The Q&A Archives: Endless Bloom Hydrangea

Question: I purchased and potted (in a really big planter)an Endless Summer Hydrangea plant in the Spring. It had many big blooms on it which were blue originally and some were white. Now the blooms are green in color. Is this normal? The plant looks healthy otherwise and in a good location on my deck. I have read about additives to the soil to change the color, but do I have to do this to keep the color? Or is there something wrong with the plant?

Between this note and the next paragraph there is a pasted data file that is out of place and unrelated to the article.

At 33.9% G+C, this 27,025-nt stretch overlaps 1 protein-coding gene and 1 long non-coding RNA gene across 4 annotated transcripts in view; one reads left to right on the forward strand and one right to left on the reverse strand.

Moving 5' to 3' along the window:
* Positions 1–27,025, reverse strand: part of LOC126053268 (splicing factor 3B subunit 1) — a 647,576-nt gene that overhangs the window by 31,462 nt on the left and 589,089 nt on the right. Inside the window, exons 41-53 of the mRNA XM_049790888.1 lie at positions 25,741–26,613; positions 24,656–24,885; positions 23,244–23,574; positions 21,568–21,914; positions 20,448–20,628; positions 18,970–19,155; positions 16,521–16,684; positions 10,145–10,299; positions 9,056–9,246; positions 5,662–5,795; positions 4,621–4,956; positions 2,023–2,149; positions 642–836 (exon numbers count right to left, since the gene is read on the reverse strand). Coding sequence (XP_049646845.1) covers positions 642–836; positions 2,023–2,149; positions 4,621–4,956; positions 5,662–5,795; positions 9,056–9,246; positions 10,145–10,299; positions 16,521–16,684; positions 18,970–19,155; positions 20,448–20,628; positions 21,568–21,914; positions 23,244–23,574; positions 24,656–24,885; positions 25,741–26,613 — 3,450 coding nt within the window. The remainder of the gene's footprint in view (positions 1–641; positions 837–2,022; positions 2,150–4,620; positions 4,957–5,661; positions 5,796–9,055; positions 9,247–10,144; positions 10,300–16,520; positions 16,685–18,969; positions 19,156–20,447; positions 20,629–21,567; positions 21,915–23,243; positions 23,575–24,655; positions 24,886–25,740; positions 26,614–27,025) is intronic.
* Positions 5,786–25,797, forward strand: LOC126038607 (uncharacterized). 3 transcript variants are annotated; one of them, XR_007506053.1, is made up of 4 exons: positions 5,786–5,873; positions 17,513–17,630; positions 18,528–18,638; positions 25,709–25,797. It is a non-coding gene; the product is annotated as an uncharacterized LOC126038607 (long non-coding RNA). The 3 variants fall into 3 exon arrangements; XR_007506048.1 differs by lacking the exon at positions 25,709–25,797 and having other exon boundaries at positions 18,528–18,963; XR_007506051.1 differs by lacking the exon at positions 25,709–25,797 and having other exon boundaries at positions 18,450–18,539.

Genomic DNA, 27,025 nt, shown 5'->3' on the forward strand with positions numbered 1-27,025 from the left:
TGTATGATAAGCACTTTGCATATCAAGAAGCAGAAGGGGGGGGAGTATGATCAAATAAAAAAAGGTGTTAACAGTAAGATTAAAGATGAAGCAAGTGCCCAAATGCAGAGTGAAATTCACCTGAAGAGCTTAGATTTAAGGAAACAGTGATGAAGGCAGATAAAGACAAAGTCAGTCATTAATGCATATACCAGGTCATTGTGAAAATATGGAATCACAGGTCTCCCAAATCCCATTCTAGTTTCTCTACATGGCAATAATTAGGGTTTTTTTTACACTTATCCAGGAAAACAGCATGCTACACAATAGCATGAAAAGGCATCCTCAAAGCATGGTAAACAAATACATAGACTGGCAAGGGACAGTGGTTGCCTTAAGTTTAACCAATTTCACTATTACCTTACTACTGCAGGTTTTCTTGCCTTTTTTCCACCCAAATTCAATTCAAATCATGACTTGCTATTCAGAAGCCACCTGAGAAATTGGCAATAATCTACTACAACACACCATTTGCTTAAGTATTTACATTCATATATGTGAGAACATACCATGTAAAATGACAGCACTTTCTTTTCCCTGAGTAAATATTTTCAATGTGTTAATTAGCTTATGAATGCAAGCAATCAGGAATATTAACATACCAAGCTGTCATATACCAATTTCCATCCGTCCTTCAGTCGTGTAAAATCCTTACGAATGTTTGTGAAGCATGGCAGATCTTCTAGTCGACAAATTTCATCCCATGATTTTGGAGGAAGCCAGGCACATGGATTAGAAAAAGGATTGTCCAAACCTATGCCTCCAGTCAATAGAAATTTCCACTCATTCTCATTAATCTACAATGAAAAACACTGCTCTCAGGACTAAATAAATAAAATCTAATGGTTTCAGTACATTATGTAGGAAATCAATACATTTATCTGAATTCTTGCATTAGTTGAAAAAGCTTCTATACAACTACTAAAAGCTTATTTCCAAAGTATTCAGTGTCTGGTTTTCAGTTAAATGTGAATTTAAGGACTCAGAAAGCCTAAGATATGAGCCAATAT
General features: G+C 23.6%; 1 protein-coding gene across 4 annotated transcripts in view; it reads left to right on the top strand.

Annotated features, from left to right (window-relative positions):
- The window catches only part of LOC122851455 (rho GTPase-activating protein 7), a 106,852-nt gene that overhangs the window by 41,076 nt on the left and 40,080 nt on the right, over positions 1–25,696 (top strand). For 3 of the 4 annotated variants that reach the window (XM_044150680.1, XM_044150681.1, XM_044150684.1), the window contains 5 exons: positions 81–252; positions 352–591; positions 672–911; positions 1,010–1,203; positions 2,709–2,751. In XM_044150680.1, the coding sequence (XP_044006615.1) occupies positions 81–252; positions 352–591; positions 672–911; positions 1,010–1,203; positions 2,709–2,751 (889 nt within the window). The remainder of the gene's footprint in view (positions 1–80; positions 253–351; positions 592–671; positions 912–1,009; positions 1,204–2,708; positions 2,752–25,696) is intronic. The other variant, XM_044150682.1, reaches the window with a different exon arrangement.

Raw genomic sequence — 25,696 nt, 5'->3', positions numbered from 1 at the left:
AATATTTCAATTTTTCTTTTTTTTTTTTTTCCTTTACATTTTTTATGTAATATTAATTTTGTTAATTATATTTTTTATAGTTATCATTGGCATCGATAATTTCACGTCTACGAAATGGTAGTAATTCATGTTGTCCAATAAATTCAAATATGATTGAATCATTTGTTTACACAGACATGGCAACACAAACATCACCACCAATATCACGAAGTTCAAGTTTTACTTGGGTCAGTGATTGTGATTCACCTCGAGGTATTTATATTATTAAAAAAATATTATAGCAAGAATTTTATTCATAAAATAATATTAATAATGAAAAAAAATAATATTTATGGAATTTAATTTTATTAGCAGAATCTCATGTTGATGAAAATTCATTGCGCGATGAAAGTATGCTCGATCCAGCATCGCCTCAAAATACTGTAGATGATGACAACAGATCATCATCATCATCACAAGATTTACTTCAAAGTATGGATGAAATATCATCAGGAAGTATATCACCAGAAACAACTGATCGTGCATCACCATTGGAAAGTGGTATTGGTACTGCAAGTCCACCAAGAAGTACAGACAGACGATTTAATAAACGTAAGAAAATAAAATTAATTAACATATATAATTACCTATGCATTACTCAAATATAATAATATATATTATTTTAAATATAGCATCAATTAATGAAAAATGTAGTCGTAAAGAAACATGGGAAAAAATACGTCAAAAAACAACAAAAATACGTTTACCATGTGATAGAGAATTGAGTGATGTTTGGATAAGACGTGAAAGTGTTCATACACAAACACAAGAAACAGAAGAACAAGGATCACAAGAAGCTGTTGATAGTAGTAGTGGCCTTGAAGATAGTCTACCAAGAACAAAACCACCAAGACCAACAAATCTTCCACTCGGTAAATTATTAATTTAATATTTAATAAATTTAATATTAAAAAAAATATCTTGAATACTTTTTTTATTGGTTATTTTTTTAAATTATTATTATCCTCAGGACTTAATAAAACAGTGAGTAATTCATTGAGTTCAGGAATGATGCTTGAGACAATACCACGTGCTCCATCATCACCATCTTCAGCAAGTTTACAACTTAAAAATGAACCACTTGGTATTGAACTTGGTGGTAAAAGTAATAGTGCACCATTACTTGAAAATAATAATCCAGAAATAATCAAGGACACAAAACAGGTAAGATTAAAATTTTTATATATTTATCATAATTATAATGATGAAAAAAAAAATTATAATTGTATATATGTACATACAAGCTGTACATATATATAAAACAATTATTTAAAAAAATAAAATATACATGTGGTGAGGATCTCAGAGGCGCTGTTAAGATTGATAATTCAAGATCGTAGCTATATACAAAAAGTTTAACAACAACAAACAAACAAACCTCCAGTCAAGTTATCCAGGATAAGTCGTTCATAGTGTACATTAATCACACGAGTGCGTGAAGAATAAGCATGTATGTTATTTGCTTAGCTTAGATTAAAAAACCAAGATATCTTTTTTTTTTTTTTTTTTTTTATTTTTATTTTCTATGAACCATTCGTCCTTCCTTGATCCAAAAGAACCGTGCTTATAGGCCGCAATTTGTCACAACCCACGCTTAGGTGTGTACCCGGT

Answer: This plant blooms on both old and new wood, so it develops flower buds ongoing during the summer. The original blooms were probably formed on wood that grew last year, the new flowers are more recently formed. To maintain the blue coloring the soil pH must be acidic; it is possible your plant is rooting out beyond the original potting mix and the mix you used is not acidic enough to maintain the blue coloring. However, it often takes hydrangeas a year or so to settle into a new location and soil, so I would suggest you wait and see what happens by the end of the season. If the color has gone to pink then you know your soil is somewhat neutral to alkaline in pH. If you would prefer blue, then you would need to gradually acidify the soil, you can also use a water soluble fertilizer for acid loving plants. This pH lowering can be done slowly over time using sulfur -- sold at garden centers. (Some people will suggest aluminum sulfate but the aluminum can build up in the soil and become toxic.) So, at this point I would still be a bit patient with it. Good luck with your hydrangea.

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